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Deficiencies of coagulation factors have been recognized for centuries. Patients with genetic deficiencies of plasma coagulation factors exhibit life-long recurrent bleeding episodes into joints, muscles, and closed spaces, either spontaneously or following an injury. The most common inherited factor deficiencies are the hemophilias, X-linked diseases caused by deficiency of factor (F) VIII (hemophilia A) or factor IX (FIX, hemophilia B). Rare congenital bleeding disorders due to deficiencies of other factors, including FII (prothrombin), FV, FVII, FX, FXI, FXIII, and fibrinogen are commonly inherited in an autosomal recessive manner (Table 116–1). Advances in characterization of the molecular bases of clotting factor deficiencies have contributed to better understanding of the disease phenotypes and may eventually allow more targeted therapeutic approaches through the development of small molecules, recombinant proteins, or cell and gene-based therapies.

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Table 116–1 Genetic and Laboratory Characteristics of Inherited Coagulation Disorders 
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Commonly used tests of hemostasis provide the initial screening for clotting factor activity (Fig. 116-1), and disease phenotype often correlates with the level of clotting activity. An isolated abnormal prothrombin time (PT) suggests FVII deficiency, whereas a prolonged activated partial thromboplastin time (aPTT) indicates most commonly hemophilia or FXI deficiency (Fig. 116-1). The prolongation of both PT and aPTT suggests deficiency of FV, FX, FII, or fibrinogen abnormalities. The addition of the missing factor at a range of doses to the subject's plasma will correct the abnormal clotting times; the result is expressed as a percentage of the activity observed in normal subjects.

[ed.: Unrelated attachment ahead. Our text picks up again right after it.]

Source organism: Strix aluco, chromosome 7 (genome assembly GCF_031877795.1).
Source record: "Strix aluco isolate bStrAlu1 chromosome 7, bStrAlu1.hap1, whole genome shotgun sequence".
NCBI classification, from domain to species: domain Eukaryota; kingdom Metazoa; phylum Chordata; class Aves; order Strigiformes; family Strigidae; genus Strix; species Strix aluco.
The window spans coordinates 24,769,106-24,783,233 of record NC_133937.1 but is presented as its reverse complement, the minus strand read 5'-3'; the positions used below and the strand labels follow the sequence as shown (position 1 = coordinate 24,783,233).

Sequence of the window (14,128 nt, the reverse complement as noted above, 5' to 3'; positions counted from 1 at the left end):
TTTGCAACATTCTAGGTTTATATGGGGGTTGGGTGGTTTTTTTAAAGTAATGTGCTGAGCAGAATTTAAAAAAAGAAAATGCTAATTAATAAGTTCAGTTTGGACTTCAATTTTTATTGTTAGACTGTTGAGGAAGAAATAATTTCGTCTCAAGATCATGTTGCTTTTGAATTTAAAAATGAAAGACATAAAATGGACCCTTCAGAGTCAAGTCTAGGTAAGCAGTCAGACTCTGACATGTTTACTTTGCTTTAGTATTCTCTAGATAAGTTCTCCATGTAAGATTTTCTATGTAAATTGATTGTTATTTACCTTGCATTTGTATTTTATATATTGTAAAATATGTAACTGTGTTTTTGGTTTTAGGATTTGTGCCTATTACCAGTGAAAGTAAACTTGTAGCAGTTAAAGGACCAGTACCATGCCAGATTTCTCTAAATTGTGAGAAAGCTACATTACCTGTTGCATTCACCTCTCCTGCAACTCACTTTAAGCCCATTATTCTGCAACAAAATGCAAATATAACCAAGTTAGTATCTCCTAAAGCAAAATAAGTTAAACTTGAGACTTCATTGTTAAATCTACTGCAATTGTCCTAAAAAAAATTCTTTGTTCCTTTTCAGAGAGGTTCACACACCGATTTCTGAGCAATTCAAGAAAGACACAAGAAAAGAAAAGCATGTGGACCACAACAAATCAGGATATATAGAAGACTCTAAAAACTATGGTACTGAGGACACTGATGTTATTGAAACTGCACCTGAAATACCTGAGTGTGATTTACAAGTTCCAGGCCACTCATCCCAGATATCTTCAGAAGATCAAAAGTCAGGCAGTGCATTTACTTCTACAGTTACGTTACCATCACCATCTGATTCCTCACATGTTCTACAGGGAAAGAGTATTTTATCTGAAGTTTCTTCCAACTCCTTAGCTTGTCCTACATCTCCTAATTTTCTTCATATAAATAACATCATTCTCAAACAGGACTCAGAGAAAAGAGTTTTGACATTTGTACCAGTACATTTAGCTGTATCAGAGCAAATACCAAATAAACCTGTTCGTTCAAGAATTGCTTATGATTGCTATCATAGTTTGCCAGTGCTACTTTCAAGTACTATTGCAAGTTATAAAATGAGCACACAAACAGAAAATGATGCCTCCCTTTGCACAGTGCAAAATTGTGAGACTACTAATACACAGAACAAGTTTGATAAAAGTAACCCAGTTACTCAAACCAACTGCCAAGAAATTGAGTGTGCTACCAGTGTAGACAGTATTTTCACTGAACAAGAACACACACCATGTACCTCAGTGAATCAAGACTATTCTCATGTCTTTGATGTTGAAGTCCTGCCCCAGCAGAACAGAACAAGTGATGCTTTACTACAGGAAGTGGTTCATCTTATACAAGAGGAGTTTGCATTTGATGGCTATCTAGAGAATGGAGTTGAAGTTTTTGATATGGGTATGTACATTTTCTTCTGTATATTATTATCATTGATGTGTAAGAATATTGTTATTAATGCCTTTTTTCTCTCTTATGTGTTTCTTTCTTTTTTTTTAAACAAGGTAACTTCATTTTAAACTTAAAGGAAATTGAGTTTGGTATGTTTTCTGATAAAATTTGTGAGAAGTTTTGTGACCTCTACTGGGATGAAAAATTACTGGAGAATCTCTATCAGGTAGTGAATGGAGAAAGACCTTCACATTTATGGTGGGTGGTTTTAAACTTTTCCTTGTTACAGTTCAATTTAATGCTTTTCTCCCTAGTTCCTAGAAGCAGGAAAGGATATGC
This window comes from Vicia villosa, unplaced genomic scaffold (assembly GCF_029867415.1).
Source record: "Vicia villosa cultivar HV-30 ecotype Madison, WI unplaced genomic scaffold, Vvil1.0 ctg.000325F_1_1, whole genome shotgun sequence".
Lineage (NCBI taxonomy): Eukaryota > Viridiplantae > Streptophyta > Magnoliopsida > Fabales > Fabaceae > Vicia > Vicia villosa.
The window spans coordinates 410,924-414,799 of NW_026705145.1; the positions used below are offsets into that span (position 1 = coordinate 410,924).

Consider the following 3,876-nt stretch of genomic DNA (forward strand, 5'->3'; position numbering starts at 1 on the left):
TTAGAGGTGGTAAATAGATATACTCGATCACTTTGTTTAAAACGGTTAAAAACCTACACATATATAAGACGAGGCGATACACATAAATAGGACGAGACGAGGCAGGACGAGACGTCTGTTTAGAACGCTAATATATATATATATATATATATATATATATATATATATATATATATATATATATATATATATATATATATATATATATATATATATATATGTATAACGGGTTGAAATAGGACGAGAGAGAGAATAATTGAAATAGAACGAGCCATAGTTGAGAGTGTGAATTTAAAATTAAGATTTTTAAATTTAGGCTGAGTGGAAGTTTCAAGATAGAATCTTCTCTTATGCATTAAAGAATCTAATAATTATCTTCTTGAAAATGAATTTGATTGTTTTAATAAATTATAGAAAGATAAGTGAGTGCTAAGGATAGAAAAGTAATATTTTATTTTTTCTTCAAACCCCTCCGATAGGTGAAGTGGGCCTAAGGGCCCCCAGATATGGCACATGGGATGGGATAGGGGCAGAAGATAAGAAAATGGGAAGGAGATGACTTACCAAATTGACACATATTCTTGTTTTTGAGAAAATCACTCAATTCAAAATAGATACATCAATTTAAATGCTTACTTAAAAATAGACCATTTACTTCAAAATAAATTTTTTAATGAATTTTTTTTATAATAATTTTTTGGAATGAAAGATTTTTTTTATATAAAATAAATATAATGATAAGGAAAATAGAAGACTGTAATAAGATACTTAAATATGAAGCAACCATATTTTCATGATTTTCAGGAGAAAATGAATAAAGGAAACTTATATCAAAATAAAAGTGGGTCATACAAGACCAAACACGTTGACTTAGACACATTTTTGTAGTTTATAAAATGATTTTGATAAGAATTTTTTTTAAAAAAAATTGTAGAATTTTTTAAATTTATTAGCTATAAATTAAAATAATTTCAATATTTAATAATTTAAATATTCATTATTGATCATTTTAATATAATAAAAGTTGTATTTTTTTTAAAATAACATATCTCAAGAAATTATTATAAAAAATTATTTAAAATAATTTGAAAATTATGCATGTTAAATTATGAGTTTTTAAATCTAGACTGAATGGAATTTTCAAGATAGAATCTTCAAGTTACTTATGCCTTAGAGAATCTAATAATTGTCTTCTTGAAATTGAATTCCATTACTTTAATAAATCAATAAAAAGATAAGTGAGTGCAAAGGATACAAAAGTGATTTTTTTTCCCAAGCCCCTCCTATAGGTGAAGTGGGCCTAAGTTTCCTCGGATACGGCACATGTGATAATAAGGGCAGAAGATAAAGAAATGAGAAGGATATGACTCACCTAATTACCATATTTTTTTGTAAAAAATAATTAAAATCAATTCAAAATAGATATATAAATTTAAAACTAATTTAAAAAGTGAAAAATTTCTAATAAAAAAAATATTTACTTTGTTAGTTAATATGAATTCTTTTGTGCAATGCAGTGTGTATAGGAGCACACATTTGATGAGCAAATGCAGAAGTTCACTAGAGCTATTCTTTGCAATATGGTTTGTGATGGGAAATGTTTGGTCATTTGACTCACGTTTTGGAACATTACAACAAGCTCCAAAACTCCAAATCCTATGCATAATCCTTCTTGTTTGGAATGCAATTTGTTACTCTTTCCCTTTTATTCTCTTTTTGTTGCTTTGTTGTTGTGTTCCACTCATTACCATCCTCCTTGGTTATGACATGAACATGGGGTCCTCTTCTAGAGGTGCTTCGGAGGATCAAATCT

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Figure 116-1
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